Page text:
Phishing by email - it is the oldest and simplest form and everything the cracker needs is in the email itself. Usually the malware comes as an attachment to the email message or there is a link by which it is downloaded to the victim's computer.

Site Clone - in this variant, the objective is for the victim to access a fake site that simulates another legitimate one for stealing data from its users. The most common example of this type of phishing is the fake bank pages, which target victims to report their bank details.

Ransonware - is the most recent type and has been widely publicized, since the authors do not necessarily steal the data, but block it through encryption and only release it through a “virtual ransom” usually paid using cryptocurrencies.

Whaling - comes from the word whale, which is whale in English and, therefore, used when a “big catch” is intended. Usually, in these cases the number of injured people is small, but individual losses can be large and / or important.

Smishing - the target here is always smartphone users, since the dissemination is done by sending SMSs, whose content is about false promotions or prizes and that the moment the user tries to access or redeem, he ends up having his stolen data.

DNS Cache Poisoning - consists of the most sophisticated type, as more actions and resources are needed to obtain the desired results and consists of “poisoning” DNS servers in order to change the server for a given domain, informing a fake that is accessed and used to “steal” the desired information.

How to prevent phishing?

The best weapon against phishing is prevention and it is more likely to be effective if the people involved have information and knowledge related to the problem, since in most cases phishing occurs due to problems related to the human factor and not just due to failures security systems (hardware and software).

Therefore, circulating the information below can help a lot in its prevention. Here are 20 precautions that, if properly observed, can significantly decrease the number of phishing occurrences:

Avoid simple passwords, especially those that use sequences of letters, numbers, dictionary words, proper names and dates. Passwords considered 'strong', must be at least 8 characters, combining letters, numbers and special characters (@ # $% &; * {} ...). In this case the cracker tries to obtain the password using 'dictionary attack' or 'brute force'.

Avoid using the same password for multiple accounts or for different purposes (email, Facebook, Instagram, Dropbox, login to the operating system, etc.). If the cracker gets access to the password in such a situation, he will be able to access all of his services.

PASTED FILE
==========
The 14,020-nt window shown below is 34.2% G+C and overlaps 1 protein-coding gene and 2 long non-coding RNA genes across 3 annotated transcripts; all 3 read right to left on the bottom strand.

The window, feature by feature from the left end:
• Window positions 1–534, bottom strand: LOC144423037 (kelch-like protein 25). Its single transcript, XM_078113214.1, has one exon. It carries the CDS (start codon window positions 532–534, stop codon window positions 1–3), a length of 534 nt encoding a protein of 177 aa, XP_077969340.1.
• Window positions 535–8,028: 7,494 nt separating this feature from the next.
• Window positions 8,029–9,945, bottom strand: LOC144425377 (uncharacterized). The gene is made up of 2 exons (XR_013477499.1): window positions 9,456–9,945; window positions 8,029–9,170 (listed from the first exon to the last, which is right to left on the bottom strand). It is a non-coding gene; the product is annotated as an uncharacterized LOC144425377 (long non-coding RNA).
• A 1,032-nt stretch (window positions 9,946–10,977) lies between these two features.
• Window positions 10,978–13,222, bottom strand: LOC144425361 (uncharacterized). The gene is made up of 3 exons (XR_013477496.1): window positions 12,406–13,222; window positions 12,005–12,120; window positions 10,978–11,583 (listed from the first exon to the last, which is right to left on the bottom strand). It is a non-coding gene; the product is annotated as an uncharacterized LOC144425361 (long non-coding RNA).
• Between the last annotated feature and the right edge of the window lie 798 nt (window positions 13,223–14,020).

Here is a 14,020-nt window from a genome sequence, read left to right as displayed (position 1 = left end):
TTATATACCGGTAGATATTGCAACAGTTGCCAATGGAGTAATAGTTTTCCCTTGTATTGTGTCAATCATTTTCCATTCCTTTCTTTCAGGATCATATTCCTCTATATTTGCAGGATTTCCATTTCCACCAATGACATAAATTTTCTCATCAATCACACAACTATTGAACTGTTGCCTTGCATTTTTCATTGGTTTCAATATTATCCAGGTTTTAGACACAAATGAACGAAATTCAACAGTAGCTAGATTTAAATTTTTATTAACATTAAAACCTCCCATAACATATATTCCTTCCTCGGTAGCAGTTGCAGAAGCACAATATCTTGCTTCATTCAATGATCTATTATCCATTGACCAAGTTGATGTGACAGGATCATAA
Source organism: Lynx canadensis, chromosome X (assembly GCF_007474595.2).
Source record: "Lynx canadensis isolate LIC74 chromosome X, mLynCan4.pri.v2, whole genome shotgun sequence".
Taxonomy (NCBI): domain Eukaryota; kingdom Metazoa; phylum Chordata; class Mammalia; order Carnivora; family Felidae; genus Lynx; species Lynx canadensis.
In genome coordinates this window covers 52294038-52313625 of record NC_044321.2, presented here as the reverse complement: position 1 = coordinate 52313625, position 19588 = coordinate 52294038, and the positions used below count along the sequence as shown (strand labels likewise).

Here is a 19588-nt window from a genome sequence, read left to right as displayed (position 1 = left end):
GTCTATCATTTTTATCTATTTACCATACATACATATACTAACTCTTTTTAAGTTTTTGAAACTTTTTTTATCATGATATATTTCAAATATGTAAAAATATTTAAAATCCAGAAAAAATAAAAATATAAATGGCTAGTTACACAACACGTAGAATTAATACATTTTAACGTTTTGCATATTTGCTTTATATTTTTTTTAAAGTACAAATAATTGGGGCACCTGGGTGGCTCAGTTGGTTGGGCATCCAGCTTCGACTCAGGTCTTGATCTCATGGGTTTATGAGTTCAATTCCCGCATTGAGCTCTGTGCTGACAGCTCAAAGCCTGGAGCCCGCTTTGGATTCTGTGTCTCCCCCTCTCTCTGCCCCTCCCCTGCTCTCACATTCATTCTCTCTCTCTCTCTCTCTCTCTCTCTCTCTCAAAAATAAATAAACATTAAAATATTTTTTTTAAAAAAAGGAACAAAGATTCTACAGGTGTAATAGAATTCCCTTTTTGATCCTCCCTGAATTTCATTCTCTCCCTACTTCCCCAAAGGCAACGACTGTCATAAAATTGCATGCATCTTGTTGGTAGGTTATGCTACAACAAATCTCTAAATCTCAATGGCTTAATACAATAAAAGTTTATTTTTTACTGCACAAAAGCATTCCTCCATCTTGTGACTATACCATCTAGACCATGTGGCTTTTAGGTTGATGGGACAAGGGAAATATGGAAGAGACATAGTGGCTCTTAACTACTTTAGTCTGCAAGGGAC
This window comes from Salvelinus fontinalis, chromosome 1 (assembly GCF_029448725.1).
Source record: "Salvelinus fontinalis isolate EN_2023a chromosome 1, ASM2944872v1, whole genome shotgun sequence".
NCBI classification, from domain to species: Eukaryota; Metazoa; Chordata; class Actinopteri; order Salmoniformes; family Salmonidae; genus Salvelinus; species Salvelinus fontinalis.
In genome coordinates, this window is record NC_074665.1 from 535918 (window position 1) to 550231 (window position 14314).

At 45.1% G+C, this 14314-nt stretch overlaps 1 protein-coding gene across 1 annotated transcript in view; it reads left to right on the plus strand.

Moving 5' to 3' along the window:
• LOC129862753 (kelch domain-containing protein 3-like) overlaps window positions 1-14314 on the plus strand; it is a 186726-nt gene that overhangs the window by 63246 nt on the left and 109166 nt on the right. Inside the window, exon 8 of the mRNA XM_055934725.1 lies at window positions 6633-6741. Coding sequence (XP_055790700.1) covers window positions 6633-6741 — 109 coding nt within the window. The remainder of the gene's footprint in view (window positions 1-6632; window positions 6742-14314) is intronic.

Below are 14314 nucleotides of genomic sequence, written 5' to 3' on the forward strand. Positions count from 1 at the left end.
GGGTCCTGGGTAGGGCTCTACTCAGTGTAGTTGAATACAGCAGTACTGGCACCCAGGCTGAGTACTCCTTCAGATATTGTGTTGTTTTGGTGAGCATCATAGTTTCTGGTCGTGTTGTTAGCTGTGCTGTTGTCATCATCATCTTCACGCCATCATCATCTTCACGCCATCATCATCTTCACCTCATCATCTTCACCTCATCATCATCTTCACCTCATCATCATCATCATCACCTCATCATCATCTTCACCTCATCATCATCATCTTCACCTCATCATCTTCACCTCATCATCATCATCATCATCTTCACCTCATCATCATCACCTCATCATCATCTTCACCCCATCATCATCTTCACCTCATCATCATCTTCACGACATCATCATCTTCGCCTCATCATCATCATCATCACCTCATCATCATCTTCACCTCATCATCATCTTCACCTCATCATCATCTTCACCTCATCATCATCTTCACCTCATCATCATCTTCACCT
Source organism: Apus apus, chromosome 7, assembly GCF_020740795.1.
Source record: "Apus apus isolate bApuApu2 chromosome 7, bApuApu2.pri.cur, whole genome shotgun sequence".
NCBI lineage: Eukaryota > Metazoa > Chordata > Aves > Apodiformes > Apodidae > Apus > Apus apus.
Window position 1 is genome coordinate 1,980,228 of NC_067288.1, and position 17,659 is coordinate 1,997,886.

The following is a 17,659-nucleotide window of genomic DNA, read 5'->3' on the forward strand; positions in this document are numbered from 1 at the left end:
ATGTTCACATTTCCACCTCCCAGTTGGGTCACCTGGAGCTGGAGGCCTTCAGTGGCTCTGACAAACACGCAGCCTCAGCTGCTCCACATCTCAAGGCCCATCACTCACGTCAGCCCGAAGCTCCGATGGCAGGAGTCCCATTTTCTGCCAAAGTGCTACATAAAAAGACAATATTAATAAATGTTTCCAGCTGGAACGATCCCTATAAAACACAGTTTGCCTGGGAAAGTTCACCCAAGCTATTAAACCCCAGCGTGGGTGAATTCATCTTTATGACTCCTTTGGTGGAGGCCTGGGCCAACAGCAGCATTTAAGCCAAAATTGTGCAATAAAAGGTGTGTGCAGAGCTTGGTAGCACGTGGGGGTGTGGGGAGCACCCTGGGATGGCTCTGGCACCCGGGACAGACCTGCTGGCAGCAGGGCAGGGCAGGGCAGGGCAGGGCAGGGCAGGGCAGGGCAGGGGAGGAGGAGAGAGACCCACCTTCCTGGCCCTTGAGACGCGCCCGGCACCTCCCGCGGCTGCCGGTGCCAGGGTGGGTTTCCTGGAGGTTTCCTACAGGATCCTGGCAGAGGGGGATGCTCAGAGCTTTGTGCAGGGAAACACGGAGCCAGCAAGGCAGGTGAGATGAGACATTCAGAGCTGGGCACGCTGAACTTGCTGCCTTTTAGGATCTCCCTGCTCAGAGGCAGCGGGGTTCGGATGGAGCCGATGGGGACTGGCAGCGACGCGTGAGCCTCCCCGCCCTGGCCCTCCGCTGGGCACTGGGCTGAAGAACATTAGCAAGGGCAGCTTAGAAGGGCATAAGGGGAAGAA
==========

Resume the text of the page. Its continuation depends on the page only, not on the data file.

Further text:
Changing the most important passwords with certain periodicity is highly recommended. If at any time it is necessary to provide a password for some type of support, change it as soon as the support ends, or provide a temporary password.

As we reported, there are different classes of malware and for this reason, there are specific programs to detect and remove each class. You have more information on sites like: http://www.linhadefensiva.org/downloads/antivirus/#on

Acquaintances (friends, relatives, neighbors, etc.) are also victims of malware and may have their devices (notebook, smartphone, etc.) compromised. Therefore, it is not because the e-mail received is from someone you know, that it is trustworthy, in addition, many malware send themselves to the entire contact list.

Having antivirus software installed on your phone or computer does not mean that you are 100% secure. There is no antimalware that identifies all existing malware and in addition, there are classes that require specific programs for their identification. Therefore, even if you have security systems, always be careful with the attachments you receive and links you click on, checking their origin when possible.

It is not because the security tools (antivirus, antispyware, firewall, etc.) do not filter the totality of existing threats, that one must give them up. More than that, having the latest versions and keeping them up to date is essential.

Some malicious actions are aimed at knowing whether an email address is active and correct. For this reason, emails with auto-replies and responding to requests for confirmation of reading are practices that should be avoided and used only when absolutely necessary.

Avoid accessing emails, control panels or any type of access where you have to provide sensitive data through computers or devices whose security cannot be guaranteed, such as in lanhouses.

The above situation also applies to computers from people you know, remember that they are also subject to being victims of malware or other security problems.